The Seventy Weeks of Daniel Bible Prophecy

The Famous 70 weeks of Daniel. Even people knowing nothing else of the book have heard of this passage. It’s vital to understand this section before you get to Revelation or you’ll be completely lost; Matthew underscores the importance of the prophecy as it’s specifically called out for understanding.

Seventy weeks are determined upon thy people and upon thy holy city, to finish the transgression, and to make an end of sins, and to make reconciliation for iniquity, and to bring in everlasting righteousness, and to seal up the vision and prophecy, and to anoint the most Holy. Know therefore and understand, that from the going forth of the commandment to restore and to build Jerusalem unto the Messiah the Prince shall be seven weeks, and threescore and two weeks; the street shall be built again, and the wall, even in troublous times. And after threescore and two weeks shall Messiah be cut off, but not for himself; and the people of the prince that shall come shall destroy the city and the sanctuary; and the end thereof shall be with a flood, and unto the end of the war desolations are determined. And he shall confirm the covenant with many for one week; and in the midst of the week he shall cause the sacrifice and the oblation to cease, and for the overspreading of abominations he shall make it desolate, even until the consummation, and that determined shall be poured upon the desolate. (Daniel 9:24–27)

When ye therefore shall see the abomination of desolation, spoken of by Daniel the prophet, stand in the holy place, (whoso readeth, let him understand) (Matt 24:15)

This passage provides the framework to understanding all unfulfilled prophecy. If you follow this, the remainder falls into place, while failure to understand this prophecy causes many problems relating the church and the Jews, the tribulation and the church, and so on.

A few quick remarks to help avoid lots of bad information, and which should be obvious from even a casual reading (though surprisingly many miss):

  1. It’s about the Jews, not the church. It’s Daniel’s people (the Jews) and their Holy City (Jerusalem).
  2. It hasn’t happened yet. The end of sin, everlasting righteousness, and so on. Some attempt to claim a previous fulfillment, but then we must have missed the end of sin and the beginning of everlasting righteousness.
  3. The 70 weeks are not continuous. A gap appears between the 69th week and the 70th week.
  4. Revelation details the 70th week (mainly chapters 6–19).

Simply keeping a few obvious things in mind helps avoid pitfalls and puts you ahead of many scholars who don’t really read the book.

You’ll notice God deals with the church and Jews separately. Before Jesus, God dealt with the Jews (Gentiles were only included if they became a Jew). Since Jesus’ death and resurrection, God dealt with the Gentiles. This leads some to believe God abandoned the Jews, and their promises are now bestowed on the church.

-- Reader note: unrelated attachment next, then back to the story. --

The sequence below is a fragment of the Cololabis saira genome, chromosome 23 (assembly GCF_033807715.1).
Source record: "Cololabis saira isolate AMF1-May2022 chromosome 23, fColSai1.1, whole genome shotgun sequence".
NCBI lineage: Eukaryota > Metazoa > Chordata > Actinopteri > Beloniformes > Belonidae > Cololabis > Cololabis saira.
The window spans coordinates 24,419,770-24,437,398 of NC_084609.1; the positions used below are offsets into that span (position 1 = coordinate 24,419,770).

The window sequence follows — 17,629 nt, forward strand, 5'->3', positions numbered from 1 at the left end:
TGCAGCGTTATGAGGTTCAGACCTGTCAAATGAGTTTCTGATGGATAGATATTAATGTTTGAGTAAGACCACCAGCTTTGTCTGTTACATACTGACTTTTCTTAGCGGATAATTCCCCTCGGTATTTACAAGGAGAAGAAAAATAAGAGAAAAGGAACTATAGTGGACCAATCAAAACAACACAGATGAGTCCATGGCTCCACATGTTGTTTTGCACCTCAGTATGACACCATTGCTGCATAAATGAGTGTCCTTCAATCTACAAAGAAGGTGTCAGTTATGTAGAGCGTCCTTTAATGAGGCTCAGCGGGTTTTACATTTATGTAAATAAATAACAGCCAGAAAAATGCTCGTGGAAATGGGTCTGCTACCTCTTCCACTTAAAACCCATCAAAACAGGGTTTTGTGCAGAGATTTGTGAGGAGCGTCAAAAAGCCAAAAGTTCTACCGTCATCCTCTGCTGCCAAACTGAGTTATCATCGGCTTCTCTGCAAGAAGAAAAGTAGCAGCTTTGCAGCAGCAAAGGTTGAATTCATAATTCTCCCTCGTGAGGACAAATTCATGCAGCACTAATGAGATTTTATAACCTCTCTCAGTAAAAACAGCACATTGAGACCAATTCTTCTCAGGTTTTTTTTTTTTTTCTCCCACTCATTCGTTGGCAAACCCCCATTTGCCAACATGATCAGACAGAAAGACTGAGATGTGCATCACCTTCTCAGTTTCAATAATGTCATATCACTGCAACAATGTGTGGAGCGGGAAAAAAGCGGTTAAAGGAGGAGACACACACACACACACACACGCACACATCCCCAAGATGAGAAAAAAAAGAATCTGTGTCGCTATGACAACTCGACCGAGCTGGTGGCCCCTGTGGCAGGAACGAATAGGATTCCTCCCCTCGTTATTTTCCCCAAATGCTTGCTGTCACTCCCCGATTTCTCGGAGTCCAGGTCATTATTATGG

Nonsense — God’s promises to Abraham in Genesis are unconditional and irrevocable; the Jewish people still have a destiny to be fulfilled. Don’t make the mistake the Jews aren’t important anymore, or God’s promises to them have now fallen on the church. That’s a tragic error, and the cause of much persecution of the Jewish people. More importantly, it’s simply not true.

Seventy weeks are determined upon thy people and upon thy holy city, to finish the transgression, and to make an end of sins, and to make reconciliation for iniquity, and to bring in everlasting righteousness, and to seal up the vision and prophecy, and to anoint the most Holy. (Daniel 9:24)

As noted, it’s obvious this prophecy concerns the Jews and the city of Jerusalem, not the Church; the Church and the Jews are distinct and separate. Second, while history records the fulfillment of parts of the prophecy, parts are still yet future. Obviously, an end of sin hasn’t occurred, nor everlasting righteousness.

What are the seventy weeks? The Hebrew says seventy sevens, and it’s translated weeks. Similar to our use of decade (meaning 10 years), in this context the Hebrew clearly implies a week means 7 years. One thing you must note; Bible prophecy uses 360 day years. Why exactly isn’t important, but if you’re going to try to calculate this yourself you can’t use the current 365 day calendar.

It does represent a literal period of time — it’s not an allegory and must be understood to be literal. To jump ahead a bit, several allusions to the 70th week appear elsewhere in the bible, each describing the time involved a bit differently, yet equally.

  • 42 months — Revelation 11:2,13:5
  • 1,260 days — Revelation 11:3,12:6
  • Half of one week (literally “sevens”) — Daniel 9:27
  • Times, time and half a time (3 1/2 years) — Daniel 12:7

First, when did this start? Perhaps your Bible mentions 3 possibilities for this starting event (actually 4).

  • Cyrus in Ezra 1:1–4 (First year of Cyrus)
  • Darius in Ezra 6:1–12 (First year of Darius)
  • Artaxerxes in Ezra 7:11–26 (Seventh year Artaxerxes)
  • Artaxerxes in Nehemiah 2:1–8 (Twentieth year Artaxerxes)

So which is it? Go back to the text to get one more clue…

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